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Anarchy in The UK? Not So Fast

November 17, 2010 by and tagged , ,

Via Avedon. So, we know British students have been demonstrating against increased in fees for their education. This picture has made the rounds and has been reproduced by practically every British newspaper as an illustration of the riff-raffs:

But the folks over at Techdirt noticed something if one zoomed back and got a little wider perspective, you get this:

Much less anarchic destruction, much more performance. Funny what elision of mise en scène can do. How interesting that a simple shift in angle ends up creating a different visual construction of reality.

Now y’all go have a discussion on how the media produce social reality rather than “just report” on it.

Posted in Collective Behavior, Dramaturgy, Media | 5 Comments »



5 Responses to “Anarchy in The UK? Not So Fast”

  1.   Simon Apps Says:

    Interesting. However, a good photographer/photo editor is always going to crop a shot, or use a version of it, that has the most impact to illustrate the article.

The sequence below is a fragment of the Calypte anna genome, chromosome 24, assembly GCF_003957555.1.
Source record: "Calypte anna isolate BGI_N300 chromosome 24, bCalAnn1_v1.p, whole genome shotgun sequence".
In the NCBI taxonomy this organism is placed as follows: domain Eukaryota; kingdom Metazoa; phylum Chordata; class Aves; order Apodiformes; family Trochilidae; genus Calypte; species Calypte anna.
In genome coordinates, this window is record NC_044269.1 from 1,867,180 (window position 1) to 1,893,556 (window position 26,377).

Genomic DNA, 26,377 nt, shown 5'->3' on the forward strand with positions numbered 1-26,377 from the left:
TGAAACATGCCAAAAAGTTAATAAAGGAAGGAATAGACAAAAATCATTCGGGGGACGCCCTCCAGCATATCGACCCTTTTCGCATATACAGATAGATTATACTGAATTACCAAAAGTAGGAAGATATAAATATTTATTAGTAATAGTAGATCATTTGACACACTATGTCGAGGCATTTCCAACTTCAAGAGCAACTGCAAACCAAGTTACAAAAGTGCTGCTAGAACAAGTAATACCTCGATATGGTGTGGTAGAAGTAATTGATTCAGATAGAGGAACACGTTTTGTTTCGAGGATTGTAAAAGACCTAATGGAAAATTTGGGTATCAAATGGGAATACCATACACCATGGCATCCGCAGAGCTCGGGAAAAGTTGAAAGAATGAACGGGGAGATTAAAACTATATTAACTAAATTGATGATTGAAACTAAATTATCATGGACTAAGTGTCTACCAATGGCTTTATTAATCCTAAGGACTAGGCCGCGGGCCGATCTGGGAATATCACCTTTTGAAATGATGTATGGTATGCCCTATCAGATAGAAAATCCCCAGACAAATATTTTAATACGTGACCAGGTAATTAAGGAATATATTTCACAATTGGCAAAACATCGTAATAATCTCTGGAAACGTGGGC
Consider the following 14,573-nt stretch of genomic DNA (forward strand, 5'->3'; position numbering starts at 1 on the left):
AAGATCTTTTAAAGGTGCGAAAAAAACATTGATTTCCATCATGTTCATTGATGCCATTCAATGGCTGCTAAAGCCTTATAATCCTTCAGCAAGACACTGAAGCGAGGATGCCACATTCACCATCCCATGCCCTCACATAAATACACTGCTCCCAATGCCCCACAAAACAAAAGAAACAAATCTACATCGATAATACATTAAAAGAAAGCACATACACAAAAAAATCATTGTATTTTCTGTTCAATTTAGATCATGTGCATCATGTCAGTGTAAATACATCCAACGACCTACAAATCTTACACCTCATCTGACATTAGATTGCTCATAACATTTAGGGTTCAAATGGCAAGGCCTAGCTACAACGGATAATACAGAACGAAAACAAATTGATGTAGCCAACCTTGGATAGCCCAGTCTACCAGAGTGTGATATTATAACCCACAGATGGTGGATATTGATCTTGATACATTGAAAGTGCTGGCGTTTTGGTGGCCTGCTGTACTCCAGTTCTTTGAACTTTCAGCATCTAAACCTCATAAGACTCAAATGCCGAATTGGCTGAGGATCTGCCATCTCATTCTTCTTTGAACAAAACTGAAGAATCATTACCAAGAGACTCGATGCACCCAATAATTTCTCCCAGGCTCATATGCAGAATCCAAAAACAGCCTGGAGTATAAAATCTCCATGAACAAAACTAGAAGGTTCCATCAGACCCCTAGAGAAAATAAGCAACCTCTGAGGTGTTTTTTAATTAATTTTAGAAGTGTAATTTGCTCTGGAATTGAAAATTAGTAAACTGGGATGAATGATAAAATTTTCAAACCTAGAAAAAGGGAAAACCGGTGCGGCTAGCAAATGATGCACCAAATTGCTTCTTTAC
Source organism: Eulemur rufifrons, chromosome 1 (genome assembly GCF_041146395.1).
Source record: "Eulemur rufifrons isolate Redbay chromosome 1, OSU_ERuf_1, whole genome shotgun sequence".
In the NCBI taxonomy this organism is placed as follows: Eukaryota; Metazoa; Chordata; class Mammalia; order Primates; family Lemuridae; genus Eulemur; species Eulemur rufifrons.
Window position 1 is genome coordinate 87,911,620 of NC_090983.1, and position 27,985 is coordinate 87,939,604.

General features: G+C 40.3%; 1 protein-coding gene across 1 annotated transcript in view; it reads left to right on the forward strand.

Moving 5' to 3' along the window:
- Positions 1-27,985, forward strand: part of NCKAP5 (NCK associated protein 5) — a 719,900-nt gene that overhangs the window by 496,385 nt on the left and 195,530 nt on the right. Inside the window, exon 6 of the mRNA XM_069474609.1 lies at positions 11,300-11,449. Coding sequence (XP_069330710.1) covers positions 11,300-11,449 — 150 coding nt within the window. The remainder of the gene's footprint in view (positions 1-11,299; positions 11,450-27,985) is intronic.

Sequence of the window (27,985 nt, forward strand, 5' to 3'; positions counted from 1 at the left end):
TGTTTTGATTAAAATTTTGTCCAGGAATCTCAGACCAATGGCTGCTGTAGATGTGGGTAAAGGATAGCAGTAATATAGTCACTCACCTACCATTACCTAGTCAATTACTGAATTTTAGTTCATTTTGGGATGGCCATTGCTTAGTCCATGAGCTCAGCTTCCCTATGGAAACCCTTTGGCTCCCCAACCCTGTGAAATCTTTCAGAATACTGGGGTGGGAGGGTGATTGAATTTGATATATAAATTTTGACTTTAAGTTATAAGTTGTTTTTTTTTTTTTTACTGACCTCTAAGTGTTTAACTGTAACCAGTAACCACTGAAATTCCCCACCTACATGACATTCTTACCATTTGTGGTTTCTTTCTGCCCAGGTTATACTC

Reply

  2.   My Kafkaesque life Says:

    It’s not such a big difference, I think. There were worse cases, where things were Photoshopped just to make it look worse than it was. I think it was from the Iraq war or Gaza.

    Reply

    •   SocProf Says:

      It may not be a big difference in strict photographic terms, but it became one once a political interpretation was superimposed on it, and then replicated over and over.

      Reply

  3.   lasse Says:

    Photography is not reality, photographs is generally taken for a purpose. But still after all this time we have had photography, photographic “evidence” has a certain weight of showing the “truth”. Despite that photographic pictures have been corrupted from the very beginning and are made to speak for this or for that, according as the finger of mammon does point.

    “One such case in 1886 involved a dispute between two persons about a wall. The plaintiff charged his neighbor’s wall was too high and obstructed the sunlight. The judge seemed to be swayed by a photograph showing the wall to be immense and casting a dark and gloomy curtain of shadow, as charged. But then the defendant’s lawyer, with a smile, handed the judge a photograph of the same scene. This time, the judge was confronted with a picture that seemed to show a tiny, insignificant wall that could not possibly cause any harm. Both law journals and the photographic press noted this case.”
    photographymuseum.com

    Reply

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